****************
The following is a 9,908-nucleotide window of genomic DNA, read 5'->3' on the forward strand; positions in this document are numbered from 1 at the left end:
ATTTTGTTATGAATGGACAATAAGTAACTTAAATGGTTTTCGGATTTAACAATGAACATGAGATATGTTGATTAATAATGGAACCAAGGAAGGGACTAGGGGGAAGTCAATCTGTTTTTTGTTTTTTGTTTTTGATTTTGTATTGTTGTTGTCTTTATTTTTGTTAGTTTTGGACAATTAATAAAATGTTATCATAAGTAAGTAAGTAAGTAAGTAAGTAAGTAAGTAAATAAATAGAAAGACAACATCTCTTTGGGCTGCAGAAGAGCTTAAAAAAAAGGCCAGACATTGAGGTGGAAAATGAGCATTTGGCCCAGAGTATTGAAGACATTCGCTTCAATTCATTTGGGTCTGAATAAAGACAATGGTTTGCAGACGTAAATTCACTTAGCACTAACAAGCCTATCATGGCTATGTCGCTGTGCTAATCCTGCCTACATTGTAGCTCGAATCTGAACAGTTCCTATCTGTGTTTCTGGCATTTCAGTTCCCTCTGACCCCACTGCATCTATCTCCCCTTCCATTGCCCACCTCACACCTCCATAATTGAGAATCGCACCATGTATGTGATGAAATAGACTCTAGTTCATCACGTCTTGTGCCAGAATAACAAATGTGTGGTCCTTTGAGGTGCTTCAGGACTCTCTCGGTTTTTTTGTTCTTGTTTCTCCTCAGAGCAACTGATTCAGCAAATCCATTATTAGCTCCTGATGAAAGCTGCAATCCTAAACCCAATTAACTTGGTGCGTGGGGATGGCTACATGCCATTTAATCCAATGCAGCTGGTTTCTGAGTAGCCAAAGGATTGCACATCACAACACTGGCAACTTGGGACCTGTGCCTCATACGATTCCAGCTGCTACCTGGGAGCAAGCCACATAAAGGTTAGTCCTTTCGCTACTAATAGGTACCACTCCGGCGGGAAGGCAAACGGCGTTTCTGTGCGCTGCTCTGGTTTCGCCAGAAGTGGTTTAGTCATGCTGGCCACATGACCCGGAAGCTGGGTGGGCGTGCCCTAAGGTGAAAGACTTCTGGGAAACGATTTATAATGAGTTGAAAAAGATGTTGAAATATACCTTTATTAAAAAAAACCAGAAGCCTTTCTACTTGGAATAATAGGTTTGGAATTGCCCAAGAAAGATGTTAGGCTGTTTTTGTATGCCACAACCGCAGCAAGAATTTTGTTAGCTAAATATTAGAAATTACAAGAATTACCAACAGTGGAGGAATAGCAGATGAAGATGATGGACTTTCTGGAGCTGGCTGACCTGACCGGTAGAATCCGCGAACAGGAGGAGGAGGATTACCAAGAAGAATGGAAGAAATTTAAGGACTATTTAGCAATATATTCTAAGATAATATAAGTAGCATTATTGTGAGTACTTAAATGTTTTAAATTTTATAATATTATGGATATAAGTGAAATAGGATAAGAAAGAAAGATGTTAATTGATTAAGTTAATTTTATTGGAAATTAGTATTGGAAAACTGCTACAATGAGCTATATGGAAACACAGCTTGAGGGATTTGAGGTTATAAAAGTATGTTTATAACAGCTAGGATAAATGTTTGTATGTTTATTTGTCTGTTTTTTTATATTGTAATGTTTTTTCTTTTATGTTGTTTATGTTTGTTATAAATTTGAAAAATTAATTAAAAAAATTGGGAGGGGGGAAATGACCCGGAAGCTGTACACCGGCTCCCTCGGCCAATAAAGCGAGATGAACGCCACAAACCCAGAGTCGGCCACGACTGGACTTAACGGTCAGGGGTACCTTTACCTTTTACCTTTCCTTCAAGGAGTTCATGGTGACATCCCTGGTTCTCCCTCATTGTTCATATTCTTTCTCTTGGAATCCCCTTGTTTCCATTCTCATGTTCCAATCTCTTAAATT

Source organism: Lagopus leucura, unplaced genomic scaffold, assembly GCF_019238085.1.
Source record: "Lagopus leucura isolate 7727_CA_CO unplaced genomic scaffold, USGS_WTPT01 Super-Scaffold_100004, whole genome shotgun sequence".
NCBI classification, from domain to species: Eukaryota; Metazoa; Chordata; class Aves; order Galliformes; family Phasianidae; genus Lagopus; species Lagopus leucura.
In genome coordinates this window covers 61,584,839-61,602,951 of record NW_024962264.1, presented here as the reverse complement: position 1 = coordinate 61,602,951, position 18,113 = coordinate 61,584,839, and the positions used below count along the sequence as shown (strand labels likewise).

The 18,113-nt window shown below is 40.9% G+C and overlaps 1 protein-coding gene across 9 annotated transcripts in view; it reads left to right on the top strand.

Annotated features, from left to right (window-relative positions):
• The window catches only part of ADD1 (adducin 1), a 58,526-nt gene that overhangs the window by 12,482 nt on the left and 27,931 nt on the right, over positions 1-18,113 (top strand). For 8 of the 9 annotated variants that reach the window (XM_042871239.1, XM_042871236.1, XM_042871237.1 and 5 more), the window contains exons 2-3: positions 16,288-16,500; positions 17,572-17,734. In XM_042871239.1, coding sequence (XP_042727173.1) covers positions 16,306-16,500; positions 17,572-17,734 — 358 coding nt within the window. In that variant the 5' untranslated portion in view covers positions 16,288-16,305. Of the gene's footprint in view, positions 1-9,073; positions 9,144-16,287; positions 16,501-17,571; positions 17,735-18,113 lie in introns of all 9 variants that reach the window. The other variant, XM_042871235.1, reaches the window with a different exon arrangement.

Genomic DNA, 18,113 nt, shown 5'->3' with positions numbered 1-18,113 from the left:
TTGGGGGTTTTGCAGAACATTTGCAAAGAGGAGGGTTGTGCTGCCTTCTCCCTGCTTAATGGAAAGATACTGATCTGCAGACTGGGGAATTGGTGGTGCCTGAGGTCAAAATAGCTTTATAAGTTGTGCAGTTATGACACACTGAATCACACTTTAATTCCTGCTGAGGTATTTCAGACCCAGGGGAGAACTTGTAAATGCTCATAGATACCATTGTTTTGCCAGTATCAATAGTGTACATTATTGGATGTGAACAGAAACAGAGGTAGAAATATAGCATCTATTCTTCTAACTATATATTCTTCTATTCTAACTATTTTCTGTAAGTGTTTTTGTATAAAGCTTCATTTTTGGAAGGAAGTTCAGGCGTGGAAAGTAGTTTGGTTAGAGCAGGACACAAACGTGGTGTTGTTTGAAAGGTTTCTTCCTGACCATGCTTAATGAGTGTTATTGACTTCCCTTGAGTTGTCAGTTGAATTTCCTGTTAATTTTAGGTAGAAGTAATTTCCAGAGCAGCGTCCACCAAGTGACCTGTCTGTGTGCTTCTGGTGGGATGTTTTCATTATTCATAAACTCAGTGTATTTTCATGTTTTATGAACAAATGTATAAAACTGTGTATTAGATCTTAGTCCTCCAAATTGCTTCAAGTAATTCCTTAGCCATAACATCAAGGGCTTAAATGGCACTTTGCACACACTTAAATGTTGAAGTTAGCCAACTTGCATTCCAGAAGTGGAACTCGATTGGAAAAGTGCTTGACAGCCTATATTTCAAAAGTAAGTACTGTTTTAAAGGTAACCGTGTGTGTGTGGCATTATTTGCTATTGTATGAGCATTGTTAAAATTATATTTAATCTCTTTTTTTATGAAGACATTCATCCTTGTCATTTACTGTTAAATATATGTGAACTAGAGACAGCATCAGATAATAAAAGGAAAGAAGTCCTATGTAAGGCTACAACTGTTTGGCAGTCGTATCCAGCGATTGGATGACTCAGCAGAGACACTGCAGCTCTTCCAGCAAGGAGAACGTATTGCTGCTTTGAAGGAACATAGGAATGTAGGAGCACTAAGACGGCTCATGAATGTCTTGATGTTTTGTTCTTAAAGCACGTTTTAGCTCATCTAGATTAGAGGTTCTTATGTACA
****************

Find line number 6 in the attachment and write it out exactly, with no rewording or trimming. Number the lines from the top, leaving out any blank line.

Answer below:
In genome coordinates this window covers 61,584,839-61,602,951 of record NW_024962264.1, presented here as the reverse complement: position 1 = coordinate 61,602,951, position 18,113 = coordinate 61,584,839, and the positions used below count along the sequence as shown (strand labels likewise).